As many as 85 percent of industrial enterprises in Vietnam still lag behind the fourth Industrial Revolution (Industry 4.0), and only 13 per cent are at the beginner level, one official has warned.
|Nguyen Duc Thanh, director of the Viet Nam Institute for Economic and Policy Research (VEPR) addresses the Launching Conference of Viet Nam Annual Economic Report 2019 co-organised by VEPR and the Friedrich Naumann Foundation (FNF) Viet Nam in Ha Noi on Wednesday.|
Nguyen Duc Thanh, director of the Vietnam Institute for Economic and Policy Research (VEPR) was speaking during the Launching Conference of Vietnam’s Annual Economic Report 2019 co-organised by VEPR and the Friedrich Naumann Foundation (FNF) Vietnam in Hanoi on Wednesday.
“At present, most Vietnamese enterprises are just standing in front of the threshold of the fourth industrial revolution, not yet really immersed in it,” Thanh said.
“It is important to bring Industry 4.0 into real life and integrate it into the ongoing strategies and programmes of businesses, thereby positioning their future and long-term development,” Thanh said.
“The impact of technology in the workplace has not yet been witnessed significantly. Nevertheless, adoption of robotic automation has already started penetrating some industries including automobile, computer and electronics, electrical equipment.”
Sooner or later, advances in technology will start affecting Viet Nam. Given the growth model and its position in the global value chain, the risk to economy may arise in two possible ways, Thanh was quoted as saying in the Vietnam Annual Economic Report 2019 report.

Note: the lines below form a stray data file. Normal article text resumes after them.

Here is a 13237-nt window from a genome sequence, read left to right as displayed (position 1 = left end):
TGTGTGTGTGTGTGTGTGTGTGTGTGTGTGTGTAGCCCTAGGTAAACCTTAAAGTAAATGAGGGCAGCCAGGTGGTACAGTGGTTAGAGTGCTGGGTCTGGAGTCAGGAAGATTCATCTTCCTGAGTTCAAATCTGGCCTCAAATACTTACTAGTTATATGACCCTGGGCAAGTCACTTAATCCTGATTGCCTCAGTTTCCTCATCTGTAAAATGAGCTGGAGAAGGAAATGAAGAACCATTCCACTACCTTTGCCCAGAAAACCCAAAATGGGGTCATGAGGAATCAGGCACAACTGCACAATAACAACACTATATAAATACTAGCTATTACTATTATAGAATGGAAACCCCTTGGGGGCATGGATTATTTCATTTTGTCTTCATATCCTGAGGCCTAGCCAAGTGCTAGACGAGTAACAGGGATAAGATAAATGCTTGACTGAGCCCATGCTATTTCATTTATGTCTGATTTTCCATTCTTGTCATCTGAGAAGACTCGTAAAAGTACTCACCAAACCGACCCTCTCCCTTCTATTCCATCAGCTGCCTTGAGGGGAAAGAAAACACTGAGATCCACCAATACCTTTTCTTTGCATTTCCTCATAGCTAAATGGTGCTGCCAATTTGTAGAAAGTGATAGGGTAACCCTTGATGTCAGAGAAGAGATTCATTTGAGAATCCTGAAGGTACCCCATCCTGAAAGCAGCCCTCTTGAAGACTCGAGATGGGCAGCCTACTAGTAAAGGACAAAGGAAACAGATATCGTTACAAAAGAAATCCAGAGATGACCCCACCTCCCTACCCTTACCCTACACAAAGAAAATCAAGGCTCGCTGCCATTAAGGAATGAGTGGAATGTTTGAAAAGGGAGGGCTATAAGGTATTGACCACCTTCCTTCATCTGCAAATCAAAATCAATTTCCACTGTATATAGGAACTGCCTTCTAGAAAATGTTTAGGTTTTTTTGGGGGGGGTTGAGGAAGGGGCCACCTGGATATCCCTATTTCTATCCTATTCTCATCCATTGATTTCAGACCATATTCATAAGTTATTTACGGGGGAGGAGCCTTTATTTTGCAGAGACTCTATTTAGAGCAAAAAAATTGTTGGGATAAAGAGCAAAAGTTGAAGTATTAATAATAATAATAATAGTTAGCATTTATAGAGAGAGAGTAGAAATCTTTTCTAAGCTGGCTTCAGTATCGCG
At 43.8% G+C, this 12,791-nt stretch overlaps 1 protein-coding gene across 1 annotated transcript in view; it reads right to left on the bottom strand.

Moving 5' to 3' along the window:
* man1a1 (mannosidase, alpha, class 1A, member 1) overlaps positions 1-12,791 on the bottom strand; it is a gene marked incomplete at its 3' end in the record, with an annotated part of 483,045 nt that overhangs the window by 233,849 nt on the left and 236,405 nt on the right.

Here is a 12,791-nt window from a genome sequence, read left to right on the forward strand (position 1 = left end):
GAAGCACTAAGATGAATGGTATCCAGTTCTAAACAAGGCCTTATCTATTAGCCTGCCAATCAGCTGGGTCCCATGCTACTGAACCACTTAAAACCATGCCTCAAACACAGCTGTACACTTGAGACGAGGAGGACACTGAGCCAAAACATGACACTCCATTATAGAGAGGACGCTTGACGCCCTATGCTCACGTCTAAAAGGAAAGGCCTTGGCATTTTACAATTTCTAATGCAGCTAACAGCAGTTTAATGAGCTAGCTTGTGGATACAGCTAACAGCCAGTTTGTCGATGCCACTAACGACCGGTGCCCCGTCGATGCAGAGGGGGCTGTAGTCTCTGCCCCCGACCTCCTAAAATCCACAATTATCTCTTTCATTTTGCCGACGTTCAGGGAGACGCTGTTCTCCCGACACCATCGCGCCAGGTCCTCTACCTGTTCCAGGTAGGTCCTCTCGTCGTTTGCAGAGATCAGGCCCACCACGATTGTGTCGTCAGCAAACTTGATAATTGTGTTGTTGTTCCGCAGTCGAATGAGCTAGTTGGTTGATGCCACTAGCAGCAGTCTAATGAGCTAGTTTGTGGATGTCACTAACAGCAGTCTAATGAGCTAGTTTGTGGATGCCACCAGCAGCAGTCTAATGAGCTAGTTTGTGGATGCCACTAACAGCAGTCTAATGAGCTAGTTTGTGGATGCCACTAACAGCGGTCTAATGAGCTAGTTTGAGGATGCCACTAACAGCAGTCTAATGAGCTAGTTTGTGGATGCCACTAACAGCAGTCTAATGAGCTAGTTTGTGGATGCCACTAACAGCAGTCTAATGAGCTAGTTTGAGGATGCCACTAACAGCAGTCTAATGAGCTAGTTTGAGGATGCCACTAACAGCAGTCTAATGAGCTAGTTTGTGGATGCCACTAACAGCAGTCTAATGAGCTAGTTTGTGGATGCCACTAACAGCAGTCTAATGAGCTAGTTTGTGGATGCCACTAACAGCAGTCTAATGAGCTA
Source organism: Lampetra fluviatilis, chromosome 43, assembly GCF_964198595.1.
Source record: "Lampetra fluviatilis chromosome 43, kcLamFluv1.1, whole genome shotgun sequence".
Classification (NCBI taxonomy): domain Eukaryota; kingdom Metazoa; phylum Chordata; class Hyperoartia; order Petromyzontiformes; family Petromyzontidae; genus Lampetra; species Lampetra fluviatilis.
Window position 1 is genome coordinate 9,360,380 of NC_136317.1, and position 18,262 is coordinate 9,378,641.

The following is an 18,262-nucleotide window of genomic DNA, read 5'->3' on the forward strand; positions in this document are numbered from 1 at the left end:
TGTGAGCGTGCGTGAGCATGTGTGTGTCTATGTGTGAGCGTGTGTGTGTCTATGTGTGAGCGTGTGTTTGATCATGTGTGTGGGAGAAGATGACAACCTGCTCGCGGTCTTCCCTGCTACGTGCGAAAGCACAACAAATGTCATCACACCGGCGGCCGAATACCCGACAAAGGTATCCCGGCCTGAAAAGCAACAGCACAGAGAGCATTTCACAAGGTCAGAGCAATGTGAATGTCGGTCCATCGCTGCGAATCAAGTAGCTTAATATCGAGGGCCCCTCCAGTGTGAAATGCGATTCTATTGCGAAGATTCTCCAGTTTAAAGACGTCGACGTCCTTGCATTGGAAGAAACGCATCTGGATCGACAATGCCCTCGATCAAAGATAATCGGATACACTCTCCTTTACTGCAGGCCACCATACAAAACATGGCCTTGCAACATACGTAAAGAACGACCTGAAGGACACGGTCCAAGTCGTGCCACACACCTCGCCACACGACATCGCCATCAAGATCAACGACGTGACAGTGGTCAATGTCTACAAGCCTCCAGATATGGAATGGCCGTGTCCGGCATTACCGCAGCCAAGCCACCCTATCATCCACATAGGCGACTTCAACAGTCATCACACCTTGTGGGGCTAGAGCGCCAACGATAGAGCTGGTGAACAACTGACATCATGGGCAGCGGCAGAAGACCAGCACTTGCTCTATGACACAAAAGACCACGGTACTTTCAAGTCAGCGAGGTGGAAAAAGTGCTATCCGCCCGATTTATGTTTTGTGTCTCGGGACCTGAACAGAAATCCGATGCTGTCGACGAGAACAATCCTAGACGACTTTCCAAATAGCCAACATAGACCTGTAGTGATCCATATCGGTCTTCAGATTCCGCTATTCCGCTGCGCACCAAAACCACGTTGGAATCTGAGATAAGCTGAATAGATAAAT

Firstly, Multinational corporations (MNCs) may exit Vietnam in search of a higher skilled labour force. Secondly, enterprises will automate the manufacturing process, laying off a substantial amount of low skilled labourers, the report said.
“The first risk is less likely to impact, however, the second risk seems inevitable. In this context, a priority focus on skills and workforce readiness is critical for Viet Nam,” the report added.
Two GDP scenarios
At the conference, the report also pointed out two scenarios for the country’s economy this year.
It focused on the country’s economy on the threshold of the digital economy which poses new challenges in face of the possibility of breaking the sectorial and market structure, together with the shift of the whole global systems of production, management and administration.
In the first scenario, Vietnam’s economy will grow by 6.56 per cent, almost equal to the target set by the National Assembly.
Thanh said this was possible in the context of the unfavourable economic conditions in the world as a result of the escalation of the US - China trade war which leads to Vietnam’s more serious trade deficit with China.
According to the second scenario, which is more likely than the first, the growth will be 6.81 per cent, equal to the target set by the National Assembly. This can be made possible by the impact of the growth last year, coupled with efforts by the Government in improving the competitiveness and productivity.
The report also predicts that inflation this year will be harder to control and can amount to 4-5 per cent as a result of many internal and external factors.
In order to rein in inflation, management offices will have to maintain a close watch on the developments of prices in the second half of the year, and the State Bank of Vietnam will have to keep its cautious monetary policy in the future, Thanh said. — VNS
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